It also looks like I can't edit the original post, so I'll put the code here.

The only libraries I used are the optimized ILI9341 lib by Paul, and the SPIRAM24 library by FemtoCow.

I used the LCD screen available from pjrc.com.

I've attached a ZIP with the code. It's pretty messy after lots of experimenting. I haven't taken the time to clean it up, but if I don't release it now, I probably never will get around to it. If you're wondering why it's called "zero86" it's because I was starting to develop it for the Arduino Zero and never changed the name.

You can actually use this without SPI RAM if you don't have any, but you'll be limited to 231,424 bytes of RAM in the emulator.

SPI RAM pins:
- 256 KB SPI RAM chips CS lines should be on pins 25, 26.
- MOSI = 21
- MISO = 5
- SCK = 20

LCD/TFT screen pins:
- DC = 9
- CS = 10
- MOSI = 11
- MISO = 12
- SCK = 13

PS/2 keyboard pins:
- Data = 18
- Clock = 19

I believe that covers all the pins.

Here's a sample hard drive image with DOS 6.22, Windows 3.0, and a few 80's games. Just write it directly to an SD card with something like HDD Raw Copy.


You can make your own image if you want using another emulator. It expects disk geometry of 16 heads, 63 sectors. It can be up to 500 MB.

I hope somebody gets some use out of this! It was a fun project to work on.


  • zero86.zip
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Last edited:
Oh my.. that SPIRAM24 lib looks very unoptimized and slow..
For Teensy, it really should use the FIFOs and the max allowed SPI speed. Then, it supports single Bytes transfers only? Pretty high overhead..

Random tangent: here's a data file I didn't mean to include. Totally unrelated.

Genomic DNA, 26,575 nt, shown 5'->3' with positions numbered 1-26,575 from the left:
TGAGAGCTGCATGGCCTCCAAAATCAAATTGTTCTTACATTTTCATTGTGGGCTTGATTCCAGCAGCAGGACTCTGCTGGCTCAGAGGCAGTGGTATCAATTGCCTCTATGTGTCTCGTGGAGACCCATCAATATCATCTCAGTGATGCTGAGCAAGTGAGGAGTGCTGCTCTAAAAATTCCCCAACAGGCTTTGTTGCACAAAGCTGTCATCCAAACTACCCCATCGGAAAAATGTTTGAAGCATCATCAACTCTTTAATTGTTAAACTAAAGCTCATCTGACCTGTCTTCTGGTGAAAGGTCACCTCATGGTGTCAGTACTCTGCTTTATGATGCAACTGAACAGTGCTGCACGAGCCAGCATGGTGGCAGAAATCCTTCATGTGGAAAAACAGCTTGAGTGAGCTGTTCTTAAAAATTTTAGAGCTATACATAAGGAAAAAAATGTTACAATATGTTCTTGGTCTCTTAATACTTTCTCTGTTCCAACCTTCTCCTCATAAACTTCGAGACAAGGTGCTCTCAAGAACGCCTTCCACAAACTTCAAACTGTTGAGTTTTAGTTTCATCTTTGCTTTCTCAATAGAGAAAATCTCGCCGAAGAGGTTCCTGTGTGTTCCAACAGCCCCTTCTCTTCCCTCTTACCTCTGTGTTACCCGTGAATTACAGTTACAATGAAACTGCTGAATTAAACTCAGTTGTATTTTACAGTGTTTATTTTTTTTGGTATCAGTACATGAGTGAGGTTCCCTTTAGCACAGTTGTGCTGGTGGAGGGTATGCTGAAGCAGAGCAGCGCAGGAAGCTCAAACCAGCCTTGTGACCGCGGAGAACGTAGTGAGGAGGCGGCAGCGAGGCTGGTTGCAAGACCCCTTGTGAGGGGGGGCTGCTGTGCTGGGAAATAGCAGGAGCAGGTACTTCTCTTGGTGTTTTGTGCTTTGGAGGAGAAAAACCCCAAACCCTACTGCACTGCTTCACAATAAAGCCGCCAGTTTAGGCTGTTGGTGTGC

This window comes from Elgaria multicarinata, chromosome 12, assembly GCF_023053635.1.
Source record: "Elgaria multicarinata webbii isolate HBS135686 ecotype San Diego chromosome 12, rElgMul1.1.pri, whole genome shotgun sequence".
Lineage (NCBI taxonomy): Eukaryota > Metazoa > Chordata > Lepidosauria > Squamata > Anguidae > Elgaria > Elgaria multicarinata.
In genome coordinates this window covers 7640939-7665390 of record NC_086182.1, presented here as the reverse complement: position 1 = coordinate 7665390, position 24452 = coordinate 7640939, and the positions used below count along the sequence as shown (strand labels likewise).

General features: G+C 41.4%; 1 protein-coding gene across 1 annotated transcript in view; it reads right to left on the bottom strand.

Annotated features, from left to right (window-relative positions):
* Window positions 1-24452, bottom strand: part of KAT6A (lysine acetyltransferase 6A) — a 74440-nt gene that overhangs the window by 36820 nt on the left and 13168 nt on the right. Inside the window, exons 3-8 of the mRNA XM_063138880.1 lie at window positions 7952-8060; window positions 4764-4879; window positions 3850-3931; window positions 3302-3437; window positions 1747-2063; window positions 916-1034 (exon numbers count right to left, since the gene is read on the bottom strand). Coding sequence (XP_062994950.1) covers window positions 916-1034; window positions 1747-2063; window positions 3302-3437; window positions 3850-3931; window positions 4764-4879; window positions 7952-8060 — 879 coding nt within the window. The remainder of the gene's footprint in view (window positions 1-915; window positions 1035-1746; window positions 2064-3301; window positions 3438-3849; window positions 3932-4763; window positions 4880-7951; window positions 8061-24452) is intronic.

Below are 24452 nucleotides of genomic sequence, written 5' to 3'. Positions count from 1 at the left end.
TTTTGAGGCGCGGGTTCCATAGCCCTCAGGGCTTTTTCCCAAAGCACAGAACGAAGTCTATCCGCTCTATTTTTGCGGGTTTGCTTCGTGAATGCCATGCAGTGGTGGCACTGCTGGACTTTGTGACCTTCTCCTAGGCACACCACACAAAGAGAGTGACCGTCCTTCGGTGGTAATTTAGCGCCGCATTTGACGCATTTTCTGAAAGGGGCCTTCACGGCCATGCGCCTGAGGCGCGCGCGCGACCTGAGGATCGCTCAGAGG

I wondered how Teensy efficient that SPIRAM24 might be! Those PSRAM chips can run as fast at 84 MHz when crossing page boundaries - so T_3.6 could clock at 60/64 with faster OC F_BUS?

Hi FrankB - was wondering if you saw this thread. I ordered 8 of the 8MB PSRAM chips, nice you got yours so fast!
Yes, they were surprisingly fast with shipping.
If anyone wants to use these RAMs: They use the usual commands (0x02/0x03), but they need a reset command to initialize, like a flash. And they don't like CS too long active without data transfer, best is to deassert it immediately.
But I don't want to be off-topic here.
That 8 MB RAM chip looks great! I'll need to see if I can get one of those.

I also didn't know about the FIFO capability, I'm going to have to see what kind of improvements can be had with that. It should be pretty substantial! :)

When running entirely on the 3.6's native RAM, the emulator is quite fast.

I haven't dug into the details too much with the Teensy hardware yet, I'm coming from an AVR background. (And a little bit of PIC)

I'm glad you like the project, Frank!
Am I correct in assuming that the FIFO can only be used on SPI0? I'll need to rewire the board slightly if that's the case. The RAM is on SPI1 right now, I'll need to share the LCD's bus with it.